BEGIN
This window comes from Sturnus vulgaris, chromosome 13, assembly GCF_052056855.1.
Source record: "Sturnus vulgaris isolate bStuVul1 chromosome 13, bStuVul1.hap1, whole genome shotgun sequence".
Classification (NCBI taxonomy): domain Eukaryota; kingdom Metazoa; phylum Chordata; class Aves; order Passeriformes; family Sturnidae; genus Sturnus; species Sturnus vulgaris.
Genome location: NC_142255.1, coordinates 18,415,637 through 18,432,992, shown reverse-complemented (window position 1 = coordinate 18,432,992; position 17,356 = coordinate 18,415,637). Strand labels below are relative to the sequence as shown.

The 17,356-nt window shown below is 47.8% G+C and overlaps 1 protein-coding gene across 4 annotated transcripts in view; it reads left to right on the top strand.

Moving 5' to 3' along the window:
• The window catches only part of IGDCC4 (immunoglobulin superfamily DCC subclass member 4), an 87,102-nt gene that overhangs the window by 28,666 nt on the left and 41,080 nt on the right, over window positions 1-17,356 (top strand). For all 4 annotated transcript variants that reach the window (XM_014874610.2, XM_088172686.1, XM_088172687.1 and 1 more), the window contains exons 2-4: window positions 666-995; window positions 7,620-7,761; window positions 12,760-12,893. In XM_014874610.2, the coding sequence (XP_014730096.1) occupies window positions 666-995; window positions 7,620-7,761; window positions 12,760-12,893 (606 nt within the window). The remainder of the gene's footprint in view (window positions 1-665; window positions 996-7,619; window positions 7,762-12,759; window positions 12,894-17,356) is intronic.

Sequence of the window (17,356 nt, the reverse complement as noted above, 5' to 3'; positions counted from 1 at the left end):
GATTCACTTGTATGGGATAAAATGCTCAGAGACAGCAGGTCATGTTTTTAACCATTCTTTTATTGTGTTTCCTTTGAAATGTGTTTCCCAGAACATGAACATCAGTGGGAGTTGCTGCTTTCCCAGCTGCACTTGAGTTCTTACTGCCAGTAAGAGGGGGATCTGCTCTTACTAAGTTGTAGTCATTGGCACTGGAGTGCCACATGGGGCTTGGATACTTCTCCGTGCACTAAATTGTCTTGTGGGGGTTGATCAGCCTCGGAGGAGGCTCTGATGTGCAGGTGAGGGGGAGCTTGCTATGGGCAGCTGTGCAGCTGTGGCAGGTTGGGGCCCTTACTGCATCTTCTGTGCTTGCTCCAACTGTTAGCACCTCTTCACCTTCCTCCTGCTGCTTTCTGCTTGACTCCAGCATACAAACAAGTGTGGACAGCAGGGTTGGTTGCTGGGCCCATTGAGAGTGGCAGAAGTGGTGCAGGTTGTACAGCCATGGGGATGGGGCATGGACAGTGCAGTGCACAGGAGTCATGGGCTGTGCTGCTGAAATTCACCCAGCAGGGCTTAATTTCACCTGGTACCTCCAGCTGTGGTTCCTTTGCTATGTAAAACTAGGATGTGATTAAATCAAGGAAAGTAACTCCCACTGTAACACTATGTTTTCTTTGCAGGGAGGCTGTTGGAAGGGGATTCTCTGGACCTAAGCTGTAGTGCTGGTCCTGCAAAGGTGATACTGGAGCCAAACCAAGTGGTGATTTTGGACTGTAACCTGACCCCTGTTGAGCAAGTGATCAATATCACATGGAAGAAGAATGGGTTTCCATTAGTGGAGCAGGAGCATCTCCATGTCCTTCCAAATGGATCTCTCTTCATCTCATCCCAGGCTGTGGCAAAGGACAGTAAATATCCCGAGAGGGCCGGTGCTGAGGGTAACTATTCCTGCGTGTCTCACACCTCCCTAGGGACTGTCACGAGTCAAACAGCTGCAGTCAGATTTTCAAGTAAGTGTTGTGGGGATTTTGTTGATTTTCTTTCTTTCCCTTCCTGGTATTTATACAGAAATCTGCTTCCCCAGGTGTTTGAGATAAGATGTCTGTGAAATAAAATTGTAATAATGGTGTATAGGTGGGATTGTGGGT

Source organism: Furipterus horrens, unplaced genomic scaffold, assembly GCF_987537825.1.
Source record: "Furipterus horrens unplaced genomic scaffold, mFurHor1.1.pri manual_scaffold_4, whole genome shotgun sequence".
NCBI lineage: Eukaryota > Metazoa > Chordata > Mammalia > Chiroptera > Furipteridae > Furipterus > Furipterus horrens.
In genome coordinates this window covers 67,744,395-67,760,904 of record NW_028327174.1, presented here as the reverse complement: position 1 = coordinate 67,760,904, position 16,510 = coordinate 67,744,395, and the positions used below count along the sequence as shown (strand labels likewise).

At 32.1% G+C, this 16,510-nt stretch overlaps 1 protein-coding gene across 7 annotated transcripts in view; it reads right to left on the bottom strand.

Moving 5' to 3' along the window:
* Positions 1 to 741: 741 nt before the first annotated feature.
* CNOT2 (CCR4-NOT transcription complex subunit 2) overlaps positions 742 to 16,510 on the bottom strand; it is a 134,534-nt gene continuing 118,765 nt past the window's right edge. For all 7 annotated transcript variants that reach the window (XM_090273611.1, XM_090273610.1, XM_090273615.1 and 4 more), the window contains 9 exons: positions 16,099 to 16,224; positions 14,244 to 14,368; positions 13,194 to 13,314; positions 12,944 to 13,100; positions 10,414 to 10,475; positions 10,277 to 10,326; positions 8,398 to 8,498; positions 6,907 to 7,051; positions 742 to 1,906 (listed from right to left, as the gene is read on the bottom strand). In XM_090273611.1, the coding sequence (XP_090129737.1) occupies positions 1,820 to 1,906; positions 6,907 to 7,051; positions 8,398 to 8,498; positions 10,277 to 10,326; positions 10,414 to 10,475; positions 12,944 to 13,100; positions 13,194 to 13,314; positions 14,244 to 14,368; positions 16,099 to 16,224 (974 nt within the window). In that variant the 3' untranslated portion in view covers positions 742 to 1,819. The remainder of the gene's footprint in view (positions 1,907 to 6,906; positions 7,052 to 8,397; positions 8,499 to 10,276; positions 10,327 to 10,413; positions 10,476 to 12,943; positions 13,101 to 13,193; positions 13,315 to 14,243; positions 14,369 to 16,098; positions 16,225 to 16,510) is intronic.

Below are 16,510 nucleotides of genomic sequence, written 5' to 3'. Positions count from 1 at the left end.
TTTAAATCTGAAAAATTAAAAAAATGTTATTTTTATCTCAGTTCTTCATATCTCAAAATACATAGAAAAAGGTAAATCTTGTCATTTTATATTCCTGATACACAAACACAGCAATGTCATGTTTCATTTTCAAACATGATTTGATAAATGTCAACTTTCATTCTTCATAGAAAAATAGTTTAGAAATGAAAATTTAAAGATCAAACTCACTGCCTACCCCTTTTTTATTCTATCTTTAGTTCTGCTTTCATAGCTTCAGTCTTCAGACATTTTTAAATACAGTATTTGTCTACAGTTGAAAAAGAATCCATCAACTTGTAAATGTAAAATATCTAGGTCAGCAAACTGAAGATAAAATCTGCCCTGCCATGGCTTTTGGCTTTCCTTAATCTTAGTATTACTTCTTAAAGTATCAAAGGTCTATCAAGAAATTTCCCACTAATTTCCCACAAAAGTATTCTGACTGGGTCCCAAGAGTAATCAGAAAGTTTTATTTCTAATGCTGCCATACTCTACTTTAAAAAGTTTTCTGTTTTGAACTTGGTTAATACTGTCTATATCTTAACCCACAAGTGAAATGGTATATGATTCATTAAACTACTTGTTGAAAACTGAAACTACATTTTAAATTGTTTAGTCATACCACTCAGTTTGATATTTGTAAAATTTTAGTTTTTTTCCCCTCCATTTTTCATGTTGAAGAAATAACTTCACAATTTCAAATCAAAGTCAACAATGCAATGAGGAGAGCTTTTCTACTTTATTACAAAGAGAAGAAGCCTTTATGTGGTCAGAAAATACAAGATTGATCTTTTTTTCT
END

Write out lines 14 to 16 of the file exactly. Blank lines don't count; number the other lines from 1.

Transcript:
At 32.1% G+C, this 16,510-nt stretch overlaps 1 protein-coding gene across 7 annotated transcripts in view; it reads right to left on the bottom strand.

Moving 5' to 3' along the window:
* Positions 1 to 741: 741 nt before the first annotated feature.